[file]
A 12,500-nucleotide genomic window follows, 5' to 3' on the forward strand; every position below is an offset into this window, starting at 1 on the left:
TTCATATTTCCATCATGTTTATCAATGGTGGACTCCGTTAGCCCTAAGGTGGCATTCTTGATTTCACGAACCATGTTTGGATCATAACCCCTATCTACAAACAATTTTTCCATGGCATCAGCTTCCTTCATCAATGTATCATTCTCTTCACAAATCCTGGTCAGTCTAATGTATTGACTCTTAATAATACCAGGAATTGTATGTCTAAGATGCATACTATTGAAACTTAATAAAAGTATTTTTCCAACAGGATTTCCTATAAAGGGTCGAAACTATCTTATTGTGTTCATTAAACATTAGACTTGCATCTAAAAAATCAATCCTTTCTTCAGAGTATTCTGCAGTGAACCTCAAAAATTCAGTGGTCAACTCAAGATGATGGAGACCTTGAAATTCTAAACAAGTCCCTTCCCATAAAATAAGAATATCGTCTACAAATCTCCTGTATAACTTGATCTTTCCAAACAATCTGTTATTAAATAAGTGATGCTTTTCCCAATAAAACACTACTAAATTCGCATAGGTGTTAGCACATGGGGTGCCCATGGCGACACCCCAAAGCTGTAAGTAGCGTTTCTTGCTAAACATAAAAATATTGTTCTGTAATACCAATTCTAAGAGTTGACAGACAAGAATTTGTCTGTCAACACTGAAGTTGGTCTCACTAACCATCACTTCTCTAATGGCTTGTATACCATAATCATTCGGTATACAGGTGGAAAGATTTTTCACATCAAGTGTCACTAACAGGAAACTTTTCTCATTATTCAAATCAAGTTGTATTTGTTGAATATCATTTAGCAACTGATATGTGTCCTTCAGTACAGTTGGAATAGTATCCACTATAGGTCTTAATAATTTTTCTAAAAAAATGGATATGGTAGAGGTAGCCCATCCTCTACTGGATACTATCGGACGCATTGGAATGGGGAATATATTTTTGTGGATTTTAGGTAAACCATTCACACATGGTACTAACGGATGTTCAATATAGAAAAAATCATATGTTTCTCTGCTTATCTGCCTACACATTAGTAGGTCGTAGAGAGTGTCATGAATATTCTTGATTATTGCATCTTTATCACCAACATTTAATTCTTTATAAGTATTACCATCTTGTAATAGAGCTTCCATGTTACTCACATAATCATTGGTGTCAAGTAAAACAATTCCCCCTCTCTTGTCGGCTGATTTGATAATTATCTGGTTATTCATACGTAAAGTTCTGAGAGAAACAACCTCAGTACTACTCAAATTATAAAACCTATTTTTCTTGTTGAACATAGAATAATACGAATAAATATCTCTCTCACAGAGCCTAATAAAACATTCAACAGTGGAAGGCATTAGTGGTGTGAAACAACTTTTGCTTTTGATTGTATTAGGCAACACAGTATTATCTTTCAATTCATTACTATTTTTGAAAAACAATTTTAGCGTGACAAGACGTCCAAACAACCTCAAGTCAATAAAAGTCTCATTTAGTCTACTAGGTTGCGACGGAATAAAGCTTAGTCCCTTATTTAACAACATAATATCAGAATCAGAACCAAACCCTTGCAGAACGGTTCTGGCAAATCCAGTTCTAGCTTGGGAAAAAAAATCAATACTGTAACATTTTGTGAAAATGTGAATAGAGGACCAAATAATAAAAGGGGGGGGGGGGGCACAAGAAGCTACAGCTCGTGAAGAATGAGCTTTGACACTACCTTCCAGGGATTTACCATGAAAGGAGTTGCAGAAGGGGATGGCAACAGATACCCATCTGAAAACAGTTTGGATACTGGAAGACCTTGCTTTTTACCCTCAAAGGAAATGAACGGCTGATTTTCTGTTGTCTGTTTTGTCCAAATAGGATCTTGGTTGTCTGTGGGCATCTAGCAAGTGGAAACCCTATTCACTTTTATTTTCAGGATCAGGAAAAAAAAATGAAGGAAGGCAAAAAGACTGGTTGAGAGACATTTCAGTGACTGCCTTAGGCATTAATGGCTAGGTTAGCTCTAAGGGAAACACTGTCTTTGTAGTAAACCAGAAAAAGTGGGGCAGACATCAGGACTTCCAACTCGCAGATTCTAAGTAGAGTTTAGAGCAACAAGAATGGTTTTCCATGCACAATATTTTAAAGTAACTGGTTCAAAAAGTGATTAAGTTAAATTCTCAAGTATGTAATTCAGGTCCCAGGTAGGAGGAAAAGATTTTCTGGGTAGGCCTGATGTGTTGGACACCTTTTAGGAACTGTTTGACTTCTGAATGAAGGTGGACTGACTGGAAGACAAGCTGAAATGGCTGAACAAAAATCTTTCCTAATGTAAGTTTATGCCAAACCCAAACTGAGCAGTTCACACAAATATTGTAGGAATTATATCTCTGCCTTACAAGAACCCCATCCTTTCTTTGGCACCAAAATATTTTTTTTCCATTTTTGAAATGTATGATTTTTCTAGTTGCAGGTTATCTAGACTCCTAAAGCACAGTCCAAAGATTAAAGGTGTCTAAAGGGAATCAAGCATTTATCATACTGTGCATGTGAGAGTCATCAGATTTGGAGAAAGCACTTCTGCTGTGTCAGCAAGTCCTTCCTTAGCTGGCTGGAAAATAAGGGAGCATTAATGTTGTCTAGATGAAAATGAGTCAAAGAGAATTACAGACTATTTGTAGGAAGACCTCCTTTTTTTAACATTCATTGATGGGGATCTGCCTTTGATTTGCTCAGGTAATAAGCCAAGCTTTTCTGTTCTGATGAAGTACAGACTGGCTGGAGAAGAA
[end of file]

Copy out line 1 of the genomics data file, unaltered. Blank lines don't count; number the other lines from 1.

A 12,500-nucleotide genomic window follows, 5' to 3' on the forward strand; every position below is an offset into this window, starting at 1 on the left: